For promoting usage of energy saving compact fluorescent lamps (CFLs) in the country, leading lamp manufacturer Osram will distribute more than 2 million CFL units to poor families in Mahrashtra, Haryana and Andhra Pradesh. A unit of CFL will cost around Rs 10- 15 while actual cost of the unit is around Rs 300. Osram has already carried out the ground works for the project, which is expected launched over the next few weeks. "We have signed MoUs with respective state electricity boards and the project would be financed through carbon credit generated through the clean development mechanism (CDM) under United Nations Framework Convention on Climate Change (UNFCC),' Gagan Mehra, managing director of Osram India told FE. However the company is yet to decide volume of carbon credit needed for the implementation of the project. Osram model for CDM is an arrangement under the Kyoto protocol for reducing CO2 emission in the lighting industry. The company in collaboration with state electricity boards will distribute special CFL bulbs with a longevity of 15 thousands hours amongst the poorer section of the population. "We have identified as present districts such as Visakhapatanam in Andhra Pradesh, Sonepat and Yamuna Nagar in Haryana and Pune in Maharashtra for distribution of CFL units and gradually the programme would include other districts in the state,' Mehra said. Osram would be importing most of the components of the CFLs to be distributed in the three states and it would be assembled at the Sonepat plant of the company. "As the project would be in operation for seven to 10 years in three states, after two years of implementation, we plan to manufacturer the CFLs at our plant,' Mehra said. Mehra admitting that despite the low energy consumption by CFLs, the disposal of these bulbs has been a key issue. "All the manufacturers of CFLs are working out a strategy for proper disposals of these bulbs with the Electricity Lamp and Components Manufacturers Association of India (ELCOMA),' he said.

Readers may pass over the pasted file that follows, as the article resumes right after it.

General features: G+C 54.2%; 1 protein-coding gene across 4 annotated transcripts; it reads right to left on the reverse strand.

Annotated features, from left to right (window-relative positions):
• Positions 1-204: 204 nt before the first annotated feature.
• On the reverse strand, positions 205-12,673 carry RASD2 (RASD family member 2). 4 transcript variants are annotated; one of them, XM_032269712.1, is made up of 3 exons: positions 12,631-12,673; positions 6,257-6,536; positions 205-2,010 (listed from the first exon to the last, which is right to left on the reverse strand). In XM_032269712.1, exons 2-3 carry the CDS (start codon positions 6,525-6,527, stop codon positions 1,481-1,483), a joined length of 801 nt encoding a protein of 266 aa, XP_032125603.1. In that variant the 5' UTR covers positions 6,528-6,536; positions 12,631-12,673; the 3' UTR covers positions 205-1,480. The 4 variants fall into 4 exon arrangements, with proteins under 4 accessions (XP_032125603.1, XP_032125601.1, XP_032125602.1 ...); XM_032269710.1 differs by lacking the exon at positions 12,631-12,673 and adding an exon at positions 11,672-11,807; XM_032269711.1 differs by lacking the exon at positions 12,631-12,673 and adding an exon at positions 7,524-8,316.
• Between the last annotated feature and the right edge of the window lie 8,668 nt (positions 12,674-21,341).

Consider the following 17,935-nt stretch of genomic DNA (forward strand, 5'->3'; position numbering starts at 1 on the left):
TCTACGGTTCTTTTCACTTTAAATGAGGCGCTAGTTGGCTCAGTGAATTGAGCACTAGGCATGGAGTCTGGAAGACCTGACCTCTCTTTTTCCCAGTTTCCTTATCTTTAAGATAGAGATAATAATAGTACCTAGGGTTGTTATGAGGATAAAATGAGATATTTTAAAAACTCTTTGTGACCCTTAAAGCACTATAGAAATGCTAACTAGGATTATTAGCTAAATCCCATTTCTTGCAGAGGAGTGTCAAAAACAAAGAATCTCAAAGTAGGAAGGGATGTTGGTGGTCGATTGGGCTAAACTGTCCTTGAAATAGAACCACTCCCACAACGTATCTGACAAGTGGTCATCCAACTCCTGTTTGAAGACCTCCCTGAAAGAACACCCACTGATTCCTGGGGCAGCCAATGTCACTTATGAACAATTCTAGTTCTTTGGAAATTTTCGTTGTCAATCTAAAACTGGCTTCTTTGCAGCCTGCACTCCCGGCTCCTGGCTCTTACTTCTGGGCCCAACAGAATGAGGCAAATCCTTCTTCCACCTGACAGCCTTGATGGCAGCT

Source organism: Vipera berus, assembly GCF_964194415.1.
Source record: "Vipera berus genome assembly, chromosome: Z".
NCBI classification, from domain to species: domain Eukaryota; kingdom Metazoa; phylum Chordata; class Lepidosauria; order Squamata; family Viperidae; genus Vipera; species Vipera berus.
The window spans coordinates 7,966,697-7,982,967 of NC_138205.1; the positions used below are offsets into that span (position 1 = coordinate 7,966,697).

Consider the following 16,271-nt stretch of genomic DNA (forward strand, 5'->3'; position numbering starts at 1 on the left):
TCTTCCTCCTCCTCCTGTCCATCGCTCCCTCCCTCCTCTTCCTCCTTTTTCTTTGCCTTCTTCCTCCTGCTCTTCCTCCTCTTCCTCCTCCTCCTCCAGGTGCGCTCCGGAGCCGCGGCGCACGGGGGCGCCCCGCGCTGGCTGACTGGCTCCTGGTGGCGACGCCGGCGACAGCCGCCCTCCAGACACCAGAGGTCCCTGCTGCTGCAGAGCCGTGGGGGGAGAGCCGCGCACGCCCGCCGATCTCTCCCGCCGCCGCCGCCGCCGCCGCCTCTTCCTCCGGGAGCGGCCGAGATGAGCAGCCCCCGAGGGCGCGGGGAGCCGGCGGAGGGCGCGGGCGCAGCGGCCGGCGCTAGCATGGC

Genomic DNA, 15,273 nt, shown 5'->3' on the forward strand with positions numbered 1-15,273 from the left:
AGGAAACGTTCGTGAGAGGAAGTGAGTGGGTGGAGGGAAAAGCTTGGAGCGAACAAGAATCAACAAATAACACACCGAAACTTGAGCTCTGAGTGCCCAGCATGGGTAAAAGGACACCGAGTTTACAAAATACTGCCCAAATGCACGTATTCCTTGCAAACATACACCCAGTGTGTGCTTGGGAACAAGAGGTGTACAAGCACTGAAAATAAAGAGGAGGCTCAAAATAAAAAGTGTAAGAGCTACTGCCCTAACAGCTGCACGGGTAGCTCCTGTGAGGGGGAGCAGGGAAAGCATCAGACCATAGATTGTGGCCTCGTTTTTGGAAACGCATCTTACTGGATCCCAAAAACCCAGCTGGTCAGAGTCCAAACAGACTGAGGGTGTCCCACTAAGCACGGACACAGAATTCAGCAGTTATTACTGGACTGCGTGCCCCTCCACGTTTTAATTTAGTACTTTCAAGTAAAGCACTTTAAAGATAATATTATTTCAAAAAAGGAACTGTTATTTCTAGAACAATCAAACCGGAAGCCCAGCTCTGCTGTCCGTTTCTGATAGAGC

Mar 1 February, which is generally a lean month for car manufacturers as prospective buyers tend to postpone their purchase in anticipation of excise duty cuts in the Budget, saw market leader Maruti Suzuki India Ltd (MSIL) register flat sales in the domestic market at 59,311 units as compared to 59,095 units in February last year. Two-wheelers continued their year-long trend of decline in sales with major Companies witnessing a single digit negative growth. Analysts however, predict that sales will revive with a reduction in excise duty, both on smaller cars and two-wheelers, from 16% to 12% and simultaneous reduction in prices by various manufacturers with effect from March 1. While leading car manufacturers like MSIL, Hyundai Motor India Ltd, Tata Motors and General Motors reduced prices between Rs 7,000 and Rs 20,000 depending on the models, two-wheeler major Hero Honda, TVS Motor and Honda Motorcycle and Scooter India Ltd have also announced reduction in prices by Rs 1,000 to Rs 2,500. During February 2008, General Motor India witnessed a growth of 80% at 5,563 units as against 3,087 units during the same period last year. Sales of premium car manufacturer Honda Siel Cars India (HSCI) also grew 7.2% to 3,774 units during this period as compared to 3,521 units in February last year. Even Skoda India witnessed a growth of 102% at 1,303 units as against 644 units in February 2007. This is in contrast to the two-wheeler industry that has once again failed to recover from the woes of high interest rate and liquidity crunch. Sales of Hero Honda declined 5.37% to 2,65,431 units in February 2008 as compared to 2,80,515 units during the same month last year and that of Bajaj Auto dipped by 8.4% to 1,59,508 units as against 1,74,220 units in February 2007. The entry-level 100 cc segment has been badly hit after high delinquency forced major banks to withdraw finance availability in certain clusters across the country. According to industry estimates, the segment witnessed a decline of about 13%, which had offset stable sales in the 125 cc segment and above, resulting in an overall dip of 10% in the motorcycle industry. No wonder, players are now shifting focus to executive and premium bikes as the segment is comparatively less price sensitive and is giving higher margins to all manufacturers.